We feel that saccharin, nitrites, and hundreds of other food additives are perfectly safe at the levels currently used in our foods --Feedback, September 1977
In sharp conflict with the view of the U.S. Food and Drug Administration (FDA), Feedback, a newsletter published by the Harvard University Food Services, encourages students to use the artificial sweetener, saccharin. In a statement we believe to be unwarranted, the September issue of Feedback states that "saccharine, nitrites, and hundreds of other food additives are perfectly safe at the levels currently used in our foods." The publication and distribution of this document under the imprimatur of the University's Food Services raises serious questions. We shall comment here only on certain scientific and policy questions.
Carefully designed studies have raised questions about the safety of saccharin. While research has produced no direct evidence that saccharin causes in the doses to which humans are exposed, the data are not available to prove that it does not. If the uses of saccharin were associated with tangible benefits, as, for example, some suggest for diabetics, one might be willing to accept the risks that animal studies tell us might be involved. But many uses of saccharin are trivial and without tangible benefits. Why accept a risk unnecessarily in such circumstances?
Of course, public policy decisions are often made on the basis of information which is suggestive rather than conclusive. The FDA's proposed ban on saccharin is a case in point. The FDA acted in response to a Canadian study which demonstrated that male rats exposed to saccharin in utero and throughout their lives exhibited a 24 per cent increase in bladder tumors in comparison to controls. A smaller increase was observed in male rats exposed only following birth.
Critics of the Canadian study have pointed out that the experimental animals were exposed to doses of saccharin far in excess of human consumption levels. The relevance of animal studies to man has also been questioned. Several facts must be kept in mind when evaluating these criticisms:
First, when a chemical at high dose is found to cause tumors in animals, decreasing doses of the chemical generally induce progressively fewer tumors. This dose-response relationship enables scientists to overcome the practical problems of large-scale studies by conducting high-dose experiments with a small number of animals to amplify any responses, and extrapolating the findings to lower dosages.
Second, most chemicals do not cause cancer in rats, mice, or other species, even when given in very large amounts over a lifetime. Further, with the possible exception of trivalent arsenic, all chemicals that have been shown to cause cancer in man are carcinogenic in rats or mice. Therefore, positive findings in an animal system must not be taken lightly.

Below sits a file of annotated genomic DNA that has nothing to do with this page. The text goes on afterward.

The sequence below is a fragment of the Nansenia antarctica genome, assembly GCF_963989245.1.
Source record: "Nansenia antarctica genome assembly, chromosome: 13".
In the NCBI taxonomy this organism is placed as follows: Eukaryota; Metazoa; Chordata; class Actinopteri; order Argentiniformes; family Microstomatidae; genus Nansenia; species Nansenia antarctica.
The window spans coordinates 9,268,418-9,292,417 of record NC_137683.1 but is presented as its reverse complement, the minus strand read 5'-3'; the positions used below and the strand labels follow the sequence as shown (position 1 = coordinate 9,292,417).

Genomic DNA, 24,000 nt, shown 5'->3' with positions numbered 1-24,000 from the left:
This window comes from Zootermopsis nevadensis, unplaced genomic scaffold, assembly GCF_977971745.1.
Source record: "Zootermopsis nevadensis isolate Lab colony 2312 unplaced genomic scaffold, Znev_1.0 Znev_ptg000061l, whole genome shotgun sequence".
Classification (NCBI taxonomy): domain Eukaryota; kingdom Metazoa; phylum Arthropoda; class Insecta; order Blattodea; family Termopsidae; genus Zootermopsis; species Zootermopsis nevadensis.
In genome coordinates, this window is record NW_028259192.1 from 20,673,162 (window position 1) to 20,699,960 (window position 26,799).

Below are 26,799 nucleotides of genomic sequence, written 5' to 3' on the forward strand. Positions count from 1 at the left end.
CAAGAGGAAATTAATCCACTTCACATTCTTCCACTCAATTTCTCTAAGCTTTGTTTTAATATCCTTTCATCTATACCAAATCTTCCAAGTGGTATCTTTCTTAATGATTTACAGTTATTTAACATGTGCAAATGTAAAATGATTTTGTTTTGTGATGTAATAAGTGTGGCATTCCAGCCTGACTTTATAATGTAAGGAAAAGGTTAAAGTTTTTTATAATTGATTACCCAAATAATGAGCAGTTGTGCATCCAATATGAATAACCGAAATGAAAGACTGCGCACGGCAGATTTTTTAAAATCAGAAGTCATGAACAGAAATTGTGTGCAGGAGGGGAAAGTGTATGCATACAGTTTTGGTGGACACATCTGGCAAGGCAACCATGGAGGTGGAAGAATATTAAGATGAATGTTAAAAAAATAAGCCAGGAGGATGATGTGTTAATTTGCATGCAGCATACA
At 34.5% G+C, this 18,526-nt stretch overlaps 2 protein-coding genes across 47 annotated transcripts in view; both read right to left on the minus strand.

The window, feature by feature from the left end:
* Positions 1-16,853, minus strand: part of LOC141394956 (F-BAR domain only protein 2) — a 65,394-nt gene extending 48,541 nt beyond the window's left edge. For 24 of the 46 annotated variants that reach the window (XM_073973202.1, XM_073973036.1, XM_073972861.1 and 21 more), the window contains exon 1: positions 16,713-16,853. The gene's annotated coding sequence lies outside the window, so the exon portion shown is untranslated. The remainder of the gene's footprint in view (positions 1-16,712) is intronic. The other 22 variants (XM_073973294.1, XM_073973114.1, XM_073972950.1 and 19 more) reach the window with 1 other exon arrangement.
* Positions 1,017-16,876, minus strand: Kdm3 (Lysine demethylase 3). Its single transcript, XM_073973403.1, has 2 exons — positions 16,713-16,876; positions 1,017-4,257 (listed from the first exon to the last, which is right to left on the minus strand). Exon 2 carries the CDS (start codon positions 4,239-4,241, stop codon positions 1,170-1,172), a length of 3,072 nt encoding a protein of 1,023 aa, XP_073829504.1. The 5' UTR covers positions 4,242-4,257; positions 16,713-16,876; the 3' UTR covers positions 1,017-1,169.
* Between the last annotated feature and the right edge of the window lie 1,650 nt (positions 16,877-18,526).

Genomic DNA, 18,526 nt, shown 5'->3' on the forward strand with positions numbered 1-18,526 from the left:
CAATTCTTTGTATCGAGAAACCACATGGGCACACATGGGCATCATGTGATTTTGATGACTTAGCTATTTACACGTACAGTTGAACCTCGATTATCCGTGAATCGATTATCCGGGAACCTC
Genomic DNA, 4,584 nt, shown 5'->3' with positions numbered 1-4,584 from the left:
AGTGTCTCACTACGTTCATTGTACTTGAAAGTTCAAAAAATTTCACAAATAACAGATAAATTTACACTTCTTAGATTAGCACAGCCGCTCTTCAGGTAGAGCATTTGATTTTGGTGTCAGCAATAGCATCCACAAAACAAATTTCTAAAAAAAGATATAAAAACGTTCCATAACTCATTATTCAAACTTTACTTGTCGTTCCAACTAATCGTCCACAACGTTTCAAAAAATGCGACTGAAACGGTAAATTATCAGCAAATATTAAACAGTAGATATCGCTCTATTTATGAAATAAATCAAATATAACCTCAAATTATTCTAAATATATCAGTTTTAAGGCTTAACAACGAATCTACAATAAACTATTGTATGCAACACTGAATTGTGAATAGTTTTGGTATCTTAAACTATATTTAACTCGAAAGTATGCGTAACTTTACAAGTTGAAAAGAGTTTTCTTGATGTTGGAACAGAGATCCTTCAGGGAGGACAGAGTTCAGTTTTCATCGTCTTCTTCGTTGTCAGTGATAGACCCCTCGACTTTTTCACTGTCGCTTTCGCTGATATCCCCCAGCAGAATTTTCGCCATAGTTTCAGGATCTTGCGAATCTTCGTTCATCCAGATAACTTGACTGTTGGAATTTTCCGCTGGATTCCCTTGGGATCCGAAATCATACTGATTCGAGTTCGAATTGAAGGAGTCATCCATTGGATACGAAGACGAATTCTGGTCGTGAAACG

Third, rapid and inexpensive tests have been developed in recent years to measure the capacity of chemicals to induce mutations in bacteria. Of the chemicals that have been tested in one microbial system, 90 per cent of those that scored positive for mutagenicity were also found to induce tumors when studied in animals. In light of this high correlation between mutagenicity and carcinogenicity, test systems for mutagenicity are being used increasingly to identify potentially toxic substances early in product development. Recent reports do indicate that saccharin-containing products produce mutations in test systems.
Fourth, although studies of human populations to date have not provided evidence linking saccharin with bladder cancer, it must be rembered that heavy intake of this additive in diet drinks has only occurred in relatively recent years. In man, a latent period measured sometimes in years and sometimes in decades is often observed between exposure to a carcinogen and clinical evidence of cancer. In the case of cigarette smoking, its relation to lung cancer was established only after decades of exposure by human populations.
While one cannot extrapolate automatically from animal studies to man, the Canadian, findings on saccharin should lead a prudent person to avoid unnecessary consumption of this artificial sweetener. Although the magnitude of the risk entailed by exposure to saccharin will likely not be known for many years, it must be asked whether this is a risk worth taking. There are, of course, cases where the risks are outweighed by the potential benefits--for example, certain chemotherapeutic drugs are used to treat advanced cancer, even though they carry a risk of inducing cancer. However, artificial sweeteners and many other food additives clearly are not essential for most people.
Moreover, since saccharin is contained not only in diet drinks but also in large numbers of foods and toothpastes, it is difficult for the individual to avoid ingestion of this additive without governmental intervention. The FDA's action on saccharin is therefore well advised as prudent preventive medicine. Its further decision to permit the sweetener to be sold as a nonprescription drug recognizes the fact that there may well be people for whom the benefits of taking the sweetener exceed its possible risks.
Howard H. Hiatt is dean of the School of Public Health.
Brian MacMahon is chairman of the Epidemiology Department at the School of Public Health.
Jay A. Winsten is head of the Office of Health Policy Information at the School of Public Health.
The authors are expressing personal views.